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Aggregation of Classes

Aggregation UML

And that's what is represented in the UML class diagram in the picture beside.
This relationship is called aggregation.

As the name says we have two (independent) classes which are aggregated: here the Employee and the Hat.
We now explain its features.

In a certain manner a hierarchy still subsists: while a hat can exist by itself, it can belong only to one employee; on the other side an employee can have more than one hat.

Now notice the symbol used to express the aggregation: an empty rhombus which goes from the Employee and arrives to Hat with an arrow.
And the number ratio is one-to-many: 1 and * respectively.

Now let us add an important note: in the previous article on composition we talked about the ratio, and we saw the an employee can have a document at least.
To be more precise, he must have a document at least: that's why the employee's creation required the contextual creation of a document.

And in that case the notation was: 1 and 1..* .

But here is different: on Hat side we have only an asterisk *, which means that an employee really can have one hat at least, but without any obligation; even zero!
And this doesn't affect the existence of a possible hat.

In our code we have three classes: the usual main (with the form), the familiar Employee and the new Hat.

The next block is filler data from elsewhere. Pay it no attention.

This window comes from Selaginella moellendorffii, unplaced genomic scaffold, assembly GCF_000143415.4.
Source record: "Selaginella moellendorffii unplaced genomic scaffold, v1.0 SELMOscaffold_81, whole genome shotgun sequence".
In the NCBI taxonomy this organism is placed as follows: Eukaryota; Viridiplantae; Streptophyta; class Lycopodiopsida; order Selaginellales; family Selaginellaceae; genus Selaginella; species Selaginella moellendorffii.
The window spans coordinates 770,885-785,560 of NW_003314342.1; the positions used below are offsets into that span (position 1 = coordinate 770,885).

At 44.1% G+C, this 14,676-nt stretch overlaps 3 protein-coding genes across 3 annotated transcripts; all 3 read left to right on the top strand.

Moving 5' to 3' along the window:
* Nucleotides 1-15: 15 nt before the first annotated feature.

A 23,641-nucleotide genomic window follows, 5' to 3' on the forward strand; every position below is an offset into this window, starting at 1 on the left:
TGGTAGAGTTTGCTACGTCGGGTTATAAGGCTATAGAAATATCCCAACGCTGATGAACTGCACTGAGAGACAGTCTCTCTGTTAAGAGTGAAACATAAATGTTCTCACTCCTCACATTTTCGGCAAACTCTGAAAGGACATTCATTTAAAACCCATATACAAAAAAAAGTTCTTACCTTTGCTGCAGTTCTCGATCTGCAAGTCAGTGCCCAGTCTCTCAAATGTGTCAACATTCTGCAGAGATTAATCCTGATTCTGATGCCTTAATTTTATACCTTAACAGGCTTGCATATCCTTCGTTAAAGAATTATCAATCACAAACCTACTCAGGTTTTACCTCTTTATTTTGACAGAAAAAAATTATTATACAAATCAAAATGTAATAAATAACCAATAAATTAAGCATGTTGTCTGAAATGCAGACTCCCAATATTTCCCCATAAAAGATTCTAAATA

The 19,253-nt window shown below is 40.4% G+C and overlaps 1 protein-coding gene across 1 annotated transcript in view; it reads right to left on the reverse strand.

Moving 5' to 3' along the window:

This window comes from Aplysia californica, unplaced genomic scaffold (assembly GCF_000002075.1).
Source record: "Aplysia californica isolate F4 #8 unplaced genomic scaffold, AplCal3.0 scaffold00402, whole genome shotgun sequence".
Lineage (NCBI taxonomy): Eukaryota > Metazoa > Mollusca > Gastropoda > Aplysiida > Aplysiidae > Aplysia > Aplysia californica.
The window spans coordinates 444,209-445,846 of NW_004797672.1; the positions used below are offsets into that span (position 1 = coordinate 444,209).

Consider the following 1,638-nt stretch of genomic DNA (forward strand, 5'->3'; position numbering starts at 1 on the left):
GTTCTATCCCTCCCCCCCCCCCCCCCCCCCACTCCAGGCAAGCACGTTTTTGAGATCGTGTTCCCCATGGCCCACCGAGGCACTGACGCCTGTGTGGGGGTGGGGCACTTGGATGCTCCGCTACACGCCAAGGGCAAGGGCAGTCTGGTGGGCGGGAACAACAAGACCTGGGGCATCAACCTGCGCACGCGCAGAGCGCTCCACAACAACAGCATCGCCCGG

Well... the first two can access one each other because of the reciprocal uses inclusion.
The Employee object mustn't have a hat, thus it doesn't use its class; neither this uses the other first two (obviously).
So... who creates the hats?

The main class file includes the Hat one with the uses command: this gives us the possibility to manage all its public members, like the constructor, by binding them to visual objects events.
Both Employee and Hat are in the scope of the main.
In facts the GUI shows two sections where the objects can be created independently, and another where to make the association here described as aggregation.

But once a hat is created, who takes care of it?
The employee object: this explain the choice to create a list of hat inside the Employee's constructor.

Even if you write classes all aggregated, you must provide a mechanism of instantiation: this means that a (subtle) hierarchy always exists.
[As already said FreePascal is hierarchic by nature, with the TObject class implicitly used as reference]